Opioid crackdown forces pain patients to taper off drugs they say they need

Opioid crackdown forces pain patients to taper off drugs they say they need

Publication date: Sep 11, 2019

(Salwan Georges/The Washington Post) Carol and Hank Skinner of Alexandria, Va. , can talk about pain all day long.

That’s when a chronic pain patient has to switch to a lower dosage of medication.

He is part of a sweeping change in chronic pain management – the tapering of millions of patients who have been relying, in many case for years, on high doses of opioids.

With close to 70,000 people in the U. S. dying every year from drug overdoses, and prescription opioids blamed for helping ignite this national catastrophe, the medical community has grown wary about the use of these painkillers.

Chronic pain patients form a vast constituency in America, and millions of them take opioids for relief.

Even medical experts who advocate a major reduction in the use of opioids for chronic pain have warned that rapid, involuntary tapering could harm patients who are dependent on these drugs.

There is little doubt among medical experts that opioids have been prescribed at unsound and dangerous levels, particularly in their misuse for chronic pain.

The United States is now in the midst of a -national experiment” as misguided as the one it conducted 20 years ago, when doctors put millions of patients on opioids with little understanding of the consequences, says Tami Mark, senior director of behavioral health financing and quality measurement for RTI International, a North Carolina think tank.

In interviews and correspondence with The Washington Post in recent days, chronic pain patients have described their anxiety about the national reversal on opioids.

They say they’re not drug addicts or criminals, they’re just people in pain who were following the doctor’s orders.

Other chronic pain patients complain of how hard it is to get any pills at all.

Last year she was tapered to zero, because her insurance company wouldn’t pay for the drug testing required by the pain clinic.

A handful of research studies in the 1990s seemed to support a benign view of opioids as a chronic pain treatment, but the research was often funded by drug companies.

Some of the most vocal advocates for opioids were doctors who accepted fees from drug companies for speeches.

Documents cited in a massive lawsuit by the state of Oklahoma against Johnson Johnson showed the company targeted physicians that prescribed high volumes of opioids: -Our objective is to convince them that DURAGESIC is effective and safe to use in areas such as chronic back pain, degenerative joint disease, and osteoarthritis,” the company wrote.

But by that point an entire generation of pain doctors had been trained to view opioids as a safe, effective, relatively nonaddictive treatment for chronic pain from common ailments such as bad backs, torn rotator cuffs, headaches and arthritis – and millions of pain patients had become dependent on opioids.

What she and many others found was that opioids simply didn’t work very well when it came to relieving pain over long periods of time.

(Salwan Georges/The Washington Post) A flood of opioids In July, The Post published a Drug Enforcement Administration database that revealed drug companies had flooded the U. S. with 76 billion oxycodone and hydrocodone pills in a seven-year period, from 2006 to 2012.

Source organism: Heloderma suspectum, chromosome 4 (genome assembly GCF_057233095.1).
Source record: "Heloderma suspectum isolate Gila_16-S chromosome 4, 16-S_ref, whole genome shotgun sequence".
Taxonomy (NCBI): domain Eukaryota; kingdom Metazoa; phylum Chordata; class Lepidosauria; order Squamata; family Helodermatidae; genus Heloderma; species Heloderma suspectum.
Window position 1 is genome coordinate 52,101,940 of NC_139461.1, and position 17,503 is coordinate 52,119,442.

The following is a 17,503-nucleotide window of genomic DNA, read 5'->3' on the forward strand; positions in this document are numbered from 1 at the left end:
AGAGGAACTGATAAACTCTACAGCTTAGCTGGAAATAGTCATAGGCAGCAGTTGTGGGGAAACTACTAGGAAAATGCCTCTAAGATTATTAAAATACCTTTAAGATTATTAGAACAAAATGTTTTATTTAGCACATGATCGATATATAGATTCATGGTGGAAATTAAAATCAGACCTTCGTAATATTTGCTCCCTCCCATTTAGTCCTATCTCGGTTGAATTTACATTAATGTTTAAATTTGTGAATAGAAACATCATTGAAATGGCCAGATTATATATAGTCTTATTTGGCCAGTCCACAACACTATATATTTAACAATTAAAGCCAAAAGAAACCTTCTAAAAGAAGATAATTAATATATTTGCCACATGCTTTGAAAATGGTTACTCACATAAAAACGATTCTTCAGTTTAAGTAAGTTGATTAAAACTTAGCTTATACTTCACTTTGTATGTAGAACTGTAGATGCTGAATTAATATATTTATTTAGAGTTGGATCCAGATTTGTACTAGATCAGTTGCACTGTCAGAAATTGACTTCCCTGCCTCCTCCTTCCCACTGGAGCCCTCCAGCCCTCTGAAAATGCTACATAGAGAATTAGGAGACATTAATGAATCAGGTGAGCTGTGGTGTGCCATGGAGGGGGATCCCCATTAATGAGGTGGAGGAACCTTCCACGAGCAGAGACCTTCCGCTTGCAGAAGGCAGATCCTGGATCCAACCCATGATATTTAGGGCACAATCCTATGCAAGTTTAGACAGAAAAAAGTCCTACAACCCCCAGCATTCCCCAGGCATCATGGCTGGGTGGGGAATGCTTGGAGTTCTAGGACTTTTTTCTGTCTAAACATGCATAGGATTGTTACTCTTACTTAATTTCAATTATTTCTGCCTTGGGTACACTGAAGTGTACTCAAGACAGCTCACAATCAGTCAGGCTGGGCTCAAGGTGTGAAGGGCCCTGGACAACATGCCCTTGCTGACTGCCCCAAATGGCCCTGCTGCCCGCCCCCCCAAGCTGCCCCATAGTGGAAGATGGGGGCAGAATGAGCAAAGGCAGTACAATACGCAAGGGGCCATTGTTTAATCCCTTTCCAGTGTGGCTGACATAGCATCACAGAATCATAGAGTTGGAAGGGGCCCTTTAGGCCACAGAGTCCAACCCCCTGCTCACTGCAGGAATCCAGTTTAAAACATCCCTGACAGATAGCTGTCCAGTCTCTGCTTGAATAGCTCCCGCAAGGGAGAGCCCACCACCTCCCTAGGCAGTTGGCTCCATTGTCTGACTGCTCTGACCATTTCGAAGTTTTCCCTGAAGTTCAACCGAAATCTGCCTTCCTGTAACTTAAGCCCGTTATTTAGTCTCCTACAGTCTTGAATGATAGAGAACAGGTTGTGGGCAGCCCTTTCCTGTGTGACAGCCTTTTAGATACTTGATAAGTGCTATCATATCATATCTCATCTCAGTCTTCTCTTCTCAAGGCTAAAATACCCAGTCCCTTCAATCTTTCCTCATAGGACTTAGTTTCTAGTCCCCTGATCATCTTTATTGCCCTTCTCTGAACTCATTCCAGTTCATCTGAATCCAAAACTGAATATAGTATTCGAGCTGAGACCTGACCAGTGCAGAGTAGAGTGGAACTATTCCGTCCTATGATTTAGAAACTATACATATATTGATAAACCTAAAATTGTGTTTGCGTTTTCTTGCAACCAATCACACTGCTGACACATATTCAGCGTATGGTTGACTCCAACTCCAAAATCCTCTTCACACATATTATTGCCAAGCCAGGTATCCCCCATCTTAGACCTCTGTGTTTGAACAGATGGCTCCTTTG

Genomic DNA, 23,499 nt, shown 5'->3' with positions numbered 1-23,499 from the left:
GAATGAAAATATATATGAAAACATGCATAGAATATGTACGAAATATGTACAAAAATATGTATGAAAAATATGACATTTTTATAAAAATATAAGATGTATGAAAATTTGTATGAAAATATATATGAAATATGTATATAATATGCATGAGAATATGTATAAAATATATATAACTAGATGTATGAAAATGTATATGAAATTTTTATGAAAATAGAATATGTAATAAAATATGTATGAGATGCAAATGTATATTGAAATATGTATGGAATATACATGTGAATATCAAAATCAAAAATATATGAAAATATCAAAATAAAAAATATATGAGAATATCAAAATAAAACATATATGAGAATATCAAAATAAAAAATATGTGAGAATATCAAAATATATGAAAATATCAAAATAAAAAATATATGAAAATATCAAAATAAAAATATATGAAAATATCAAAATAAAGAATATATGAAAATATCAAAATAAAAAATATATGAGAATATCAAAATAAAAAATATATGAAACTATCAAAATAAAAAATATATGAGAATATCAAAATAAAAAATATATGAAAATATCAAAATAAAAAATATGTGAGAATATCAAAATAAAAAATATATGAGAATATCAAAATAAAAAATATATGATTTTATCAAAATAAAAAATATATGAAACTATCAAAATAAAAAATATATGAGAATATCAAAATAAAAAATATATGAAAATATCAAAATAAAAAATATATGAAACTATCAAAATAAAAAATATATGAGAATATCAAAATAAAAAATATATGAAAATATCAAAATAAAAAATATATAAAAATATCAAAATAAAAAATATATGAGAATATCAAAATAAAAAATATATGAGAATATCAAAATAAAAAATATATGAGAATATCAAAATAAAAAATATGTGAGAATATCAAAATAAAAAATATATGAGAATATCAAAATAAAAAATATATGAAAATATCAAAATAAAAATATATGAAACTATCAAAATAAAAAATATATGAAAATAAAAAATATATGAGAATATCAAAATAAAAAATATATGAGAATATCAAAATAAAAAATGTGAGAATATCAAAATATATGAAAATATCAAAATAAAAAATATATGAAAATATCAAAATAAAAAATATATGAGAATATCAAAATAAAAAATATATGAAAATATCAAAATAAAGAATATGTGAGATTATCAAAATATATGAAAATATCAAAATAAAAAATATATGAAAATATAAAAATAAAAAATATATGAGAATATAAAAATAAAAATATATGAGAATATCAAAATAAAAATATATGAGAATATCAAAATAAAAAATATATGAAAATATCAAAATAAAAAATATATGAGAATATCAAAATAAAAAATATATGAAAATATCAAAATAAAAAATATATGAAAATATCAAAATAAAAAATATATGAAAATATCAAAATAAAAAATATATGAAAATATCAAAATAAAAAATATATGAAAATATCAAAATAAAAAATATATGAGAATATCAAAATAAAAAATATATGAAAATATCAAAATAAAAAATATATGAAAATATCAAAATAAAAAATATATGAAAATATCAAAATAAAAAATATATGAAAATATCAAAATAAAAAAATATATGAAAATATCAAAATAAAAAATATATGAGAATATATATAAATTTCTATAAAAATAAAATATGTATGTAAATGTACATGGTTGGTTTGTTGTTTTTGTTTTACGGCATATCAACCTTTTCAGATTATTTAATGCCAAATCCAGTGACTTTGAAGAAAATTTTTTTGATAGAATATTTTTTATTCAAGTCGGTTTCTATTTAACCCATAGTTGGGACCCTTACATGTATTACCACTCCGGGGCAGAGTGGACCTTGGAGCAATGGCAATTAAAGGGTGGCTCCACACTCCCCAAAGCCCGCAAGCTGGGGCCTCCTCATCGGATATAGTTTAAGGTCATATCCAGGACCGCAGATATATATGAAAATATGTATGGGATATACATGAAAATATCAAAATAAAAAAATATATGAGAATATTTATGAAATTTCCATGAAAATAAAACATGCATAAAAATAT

Concepts Keywords
Acid Critical chronic pain
Addiction Chronic back pain
Alabama Cut
Alexandria Shoulder surgeries
Anhedonia Open heart surgery
Anxiety Pain management
Arthritis Ankle surgery
Bankruptcy Chronic shoulder pain
Benign Epidemic simple rule
Birmingham Neck pain arthritis
Blood Pressure Oxycodone
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Buprenorphine Purdue Pharma
Cap Fentanyl
CDC Opioids
Charleston Gazette Psychoactive drugs
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Cleveland Morphinans
Clubfoot Drug culture
DEA Opioid epidemic
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Temperature
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Semantics

Type Source Name
drug DRUGBANK Fentanyl
gene UNIPROT DESI1
gene UNIPROT SLC35G1
gene UNIPROT REG3A
gene UNIPROT HHIP
gene UNIPROT ST13
disease MESH satisfaction
disease MESH lung cancer
disease DOID lung cancer
disease MESH complications
disease MESH clubfoot
disease DOID clubfoot
pathway BSID Release
drug DRUGBANK Hydrocodone
disease MESH chronic pain
disease MESH community
gene UNIPROT MXD1
drug DRUGBANK Hexachlorophene
gene UNIPROT MARK1
gene UNIPROT TANK
disease MESH anxiety
disease DOID anxiety
disease MESH drug addicts
disease MESH arthritis
disease DOID arthritis
drug DRUGBANK Oxycodone
drug DRUGBANK Ranitidine
gene UNIPROT RAN
gene UNIPROT IK
gene UNIPROT TNFSF14
gene UNIPROT SPG7
gene UNIPROT NR1I3
gene UNIPROT CASR
gene UNIPROT CXADR
gene UNIPROT ARR3
gene UNIPROT DBF4
gene UNIPROT ARSK
drug DRUGBANK Diamorphine
drug DRUGBANK Etoperidone
disease MESH back pain
disease DOID degenerative joint disease
disease MESH osteoarthritis
drug DRUGBANK Water
gene UNIPROT BAD
gene UNIPROT NFKBIZ
gene UNIPROT STAB2
disease MESH death
disease MESH suicide
drug DRUGBANK Nonoxynol-9
gene UNIPROT MME
gene UNIPROT MMP12
drug DRUGBANK Morphine
gene UNIPROT CAP1
gene UNIPROT HACD1
gene UNIPROT SORBS1
gene UNIPROT SERPINB6
gene UNIPROT LARGE1
drug DRUGBANK Buprenorphine
disease MESH emergency
disease MESH anhedonia
disease MESH suffering
drug DRUGBANK Tropicamide
gene UNIPROT LITAF
drug DRUGBANK Isoxaflutole
drug DRUGBANK Tricyclazole
gene UNIPROT RXFP2
gene UNIPROT TNFSF10

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